Britain will introduce draft legislation on Tuesday to control “buy now, pay later” credit, claiming that the industry could harm consumers if accurate affordability checks were not made.
The majority of BNPL businesses are unregulated, and they frequently provide on-the-spot, short-term, interest-free loans to spread out payments for retail items like clothing.
During the pandemic in 2020, the industry grew to 2.7 billion pounds ($3.28 billion), nearly quadrupling.
Consumer groups are concerned that people using BNPL to pay for food or energy bills are piling debt because of Britain’s rising cost of living.
The Financial Conduct Authority (FCA) will be given the authority to authorise operators and their activities under new BNPL regulations that will go into effect on Tuesday, according to the finance ministry.
The change had been scheduled for late 2022.
“People should be able to access affordable credit, but with clear protections in place,” financial services minister Andrew Griffith said in a statement from the finance ministry.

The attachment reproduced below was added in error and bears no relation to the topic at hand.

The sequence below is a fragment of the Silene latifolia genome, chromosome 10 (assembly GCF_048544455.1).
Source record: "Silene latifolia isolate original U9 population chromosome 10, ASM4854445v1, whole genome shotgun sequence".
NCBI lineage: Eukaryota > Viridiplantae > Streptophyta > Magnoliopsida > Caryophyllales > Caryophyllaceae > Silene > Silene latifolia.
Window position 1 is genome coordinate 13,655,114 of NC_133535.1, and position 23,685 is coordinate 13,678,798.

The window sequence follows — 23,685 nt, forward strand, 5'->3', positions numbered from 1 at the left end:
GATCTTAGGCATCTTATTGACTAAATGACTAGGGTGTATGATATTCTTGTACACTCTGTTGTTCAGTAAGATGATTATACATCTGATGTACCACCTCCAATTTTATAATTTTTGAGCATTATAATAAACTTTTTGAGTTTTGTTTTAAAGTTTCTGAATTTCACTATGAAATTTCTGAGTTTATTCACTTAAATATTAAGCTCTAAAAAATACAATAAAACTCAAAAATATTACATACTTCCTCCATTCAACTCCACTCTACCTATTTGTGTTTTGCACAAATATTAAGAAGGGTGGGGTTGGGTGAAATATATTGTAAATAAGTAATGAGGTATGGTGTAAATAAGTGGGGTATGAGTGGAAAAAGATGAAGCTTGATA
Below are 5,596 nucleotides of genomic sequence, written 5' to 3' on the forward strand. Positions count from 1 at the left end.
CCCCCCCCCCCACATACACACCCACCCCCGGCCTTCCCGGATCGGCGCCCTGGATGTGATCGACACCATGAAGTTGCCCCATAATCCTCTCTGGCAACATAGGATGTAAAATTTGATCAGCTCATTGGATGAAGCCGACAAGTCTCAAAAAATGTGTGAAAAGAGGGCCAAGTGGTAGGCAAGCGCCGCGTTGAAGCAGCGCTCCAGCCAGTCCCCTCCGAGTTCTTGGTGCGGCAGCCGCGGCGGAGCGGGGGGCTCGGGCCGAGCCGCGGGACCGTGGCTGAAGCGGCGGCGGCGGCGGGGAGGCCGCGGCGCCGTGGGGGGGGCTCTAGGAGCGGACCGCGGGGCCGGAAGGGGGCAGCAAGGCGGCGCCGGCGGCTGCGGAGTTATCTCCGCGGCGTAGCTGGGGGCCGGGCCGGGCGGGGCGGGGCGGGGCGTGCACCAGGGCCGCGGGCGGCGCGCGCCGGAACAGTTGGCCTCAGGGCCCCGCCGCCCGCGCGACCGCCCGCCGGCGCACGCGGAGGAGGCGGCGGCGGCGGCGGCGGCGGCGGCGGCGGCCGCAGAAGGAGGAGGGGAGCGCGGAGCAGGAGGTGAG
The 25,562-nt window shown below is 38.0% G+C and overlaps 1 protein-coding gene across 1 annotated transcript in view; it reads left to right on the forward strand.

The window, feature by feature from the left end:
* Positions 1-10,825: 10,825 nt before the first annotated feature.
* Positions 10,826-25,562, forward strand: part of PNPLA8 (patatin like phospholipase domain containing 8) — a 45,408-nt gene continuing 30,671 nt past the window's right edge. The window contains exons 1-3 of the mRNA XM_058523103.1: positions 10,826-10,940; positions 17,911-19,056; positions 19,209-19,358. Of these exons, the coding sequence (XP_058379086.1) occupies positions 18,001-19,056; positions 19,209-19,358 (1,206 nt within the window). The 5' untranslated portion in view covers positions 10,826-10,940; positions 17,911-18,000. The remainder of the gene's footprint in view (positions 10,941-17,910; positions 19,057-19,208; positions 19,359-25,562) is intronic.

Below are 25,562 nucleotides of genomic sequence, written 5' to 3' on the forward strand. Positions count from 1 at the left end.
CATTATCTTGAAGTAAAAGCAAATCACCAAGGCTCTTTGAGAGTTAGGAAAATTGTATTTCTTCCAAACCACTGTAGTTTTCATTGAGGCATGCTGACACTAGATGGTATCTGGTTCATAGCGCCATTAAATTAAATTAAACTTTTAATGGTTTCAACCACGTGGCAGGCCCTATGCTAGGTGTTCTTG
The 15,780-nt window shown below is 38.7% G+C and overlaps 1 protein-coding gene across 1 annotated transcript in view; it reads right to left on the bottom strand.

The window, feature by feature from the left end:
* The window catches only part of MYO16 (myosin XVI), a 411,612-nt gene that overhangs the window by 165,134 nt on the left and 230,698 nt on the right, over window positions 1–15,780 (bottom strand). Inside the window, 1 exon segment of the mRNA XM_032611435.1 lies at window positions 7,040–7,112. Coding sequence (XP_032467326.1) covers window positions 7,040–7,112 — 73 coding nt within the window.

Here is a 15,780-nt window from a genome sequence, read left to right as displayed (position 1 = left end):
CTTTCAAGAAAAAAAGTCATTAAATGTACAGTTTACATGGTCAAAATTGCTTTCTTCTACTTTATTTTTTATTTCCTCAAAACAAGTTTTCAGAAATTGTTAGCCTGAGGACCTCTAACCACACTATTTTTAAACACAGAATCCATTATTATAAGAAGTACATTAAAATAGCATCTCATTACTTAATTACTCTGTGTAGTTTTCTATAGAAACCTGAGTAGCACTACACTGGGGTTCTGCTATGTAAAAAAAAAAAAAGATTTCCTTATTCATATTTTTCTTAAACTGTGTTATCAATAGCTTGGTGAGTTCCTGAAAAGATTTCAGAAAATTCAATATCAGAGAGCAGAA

The ministry warned that because lenders are not required to disclose key information to borrowers under BNPL agreements’ current minimal credit checks, some borrowers might end up taking on more debt than they can comfortably repay.
Consumers will now have the option to file complaints with the Financial Ombudsman Service, according to the ministry.
After identifying potential harm to customers in February of last year, the FCA instructed BNPL operators Clearpay, Klarna, Laybuy, and Openpay to modify their contracts. In the interim before the new legislation the ministry announced on Monday, it had to use consumer rights law.
After receiving its new authority, the FCA will consult on specific regulations for the industry, such as mandatory affordability checks, operator licensing, and fair marketing.
People of all ages were turning to BNPL, according to Jane Goodland, trustee of the Centre For Financial Capability, a nonprofit organization dedicated to financial education, as they struggled to make ends meet due to rising inflation, demonstrating the urgent need for regulation.
(Adapted from Bloombwerg.com)
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